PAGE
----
Electro medical treatment gained wider acceptance in the 1960s, when Melzak and Wall charted the central Gate Control Theory of Pain. These medical researches found that certain cells in the spinal cord act as a gate through which pain travels to the brain. Melzak and Wall proposed that overloading these neural transmitter cells would block pain impulses, close the pain gate, and thus relieve pain.
The Gate Control Theory legitimized electro medical treatment and popularized a form called TENS, or transcutaneous electric nerve stimulation. TENS units are typically associated with a portable battery-operated devices whose electrodes are strapped to the back or other site of pain and can be worn continuously to apply current and relieve pain.
Electroanalgesia is using two identical pure sinusoidal medium-frequency currents (above 8,000 pps to as high as 10,000 pps) with specific phase orientation. This results in a new current that is unidirectional aimed into the depths of tissue.
Historically, most electro medical treatments or electric stimulation therapies were developed in Europe, accepted by the medical establishment in Europe, and transferred with varying degrees of speed and acceptance to the United States. Today, more American physicians are employing Electro Analgesic medical treatment to relieve pain and circulatory conditions.
Only in the last fifteen years have these valuable treatments regained acceptance in the medical community and are now being taught in medical teaching facilities such as the King-Drew Medical Center, in Los Angeles, Ca. and the Cleveland Clinic in Ohio.
The Bethesda Naval Hospital in Washington, D.C. is now successfully using electro medicine as an effective treatment for pain management. Physicians are finding it a valued option to drug therapy which can be costly, addictive, can cause side effects like stomach irritation, and is sometimes ineffective. They are finding Electro Analgesia medical treatment a valued option to surgery which is invasive, has high cost, and is sometimes ineffective.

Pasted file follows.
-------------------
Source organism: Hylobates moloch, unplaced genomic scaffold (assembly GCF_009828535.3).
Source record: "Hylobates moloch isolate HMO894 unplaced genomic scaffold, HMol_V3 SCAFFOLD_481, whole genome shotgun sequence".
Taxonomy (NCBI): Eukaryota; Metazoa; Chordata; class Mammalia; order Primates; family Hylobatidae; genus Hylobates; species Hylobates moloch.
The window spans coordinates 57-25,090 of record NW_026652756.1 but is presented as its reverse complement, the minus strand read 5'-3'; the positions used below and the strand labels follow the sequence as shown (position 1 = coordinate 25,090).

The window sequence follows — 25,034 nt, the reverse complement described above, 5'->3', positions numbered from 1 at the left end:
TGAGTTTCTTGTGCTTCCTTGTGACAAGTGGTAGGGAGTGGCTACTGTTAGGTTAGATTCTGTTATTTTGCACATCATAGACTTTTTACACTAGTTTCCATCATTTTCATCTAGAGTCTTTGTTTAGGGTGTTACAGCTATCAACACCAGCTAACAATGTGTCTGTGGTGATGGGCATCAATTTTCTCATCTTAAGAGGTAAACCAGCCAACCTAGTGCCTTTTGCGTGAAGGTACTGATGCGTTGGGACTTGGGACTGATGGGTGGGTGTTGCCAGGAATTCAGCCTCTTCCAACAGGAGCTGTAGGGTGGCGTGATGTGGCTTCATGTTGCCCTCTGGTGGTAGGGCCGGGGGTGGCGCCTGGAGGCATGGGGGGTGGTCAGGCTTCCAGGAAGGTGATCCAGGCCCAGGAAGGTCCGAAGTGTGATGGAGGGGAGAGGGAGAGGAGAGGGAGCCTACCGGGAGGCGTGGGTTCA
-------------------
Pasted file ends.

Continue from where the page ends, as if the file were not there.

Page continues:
Electro medicine has evolved into Electroanalgesic Medicine. Electroanalgesic Medicine involves the use of higher frequencies above 8,000 pps to as high as 10,000 pps. When using the correct dosage and electrodes, these specialized medical devices, can safely and effectively treat many pain and circulatory conditions. A patient can expect potent analgesia.
Finally, Electroanalgesia and interferential therapy can be applied in a rapid alternation (program mode). This provides all known electro medical effects in one treatment.
We've come a long way since Socrates colleagues placed electric rays in footbaths to ease gout pain. Electroanalgesic Medical treatment is a well-documented path where physicians break the limitations of drug therapy and surgery to comfort their patients.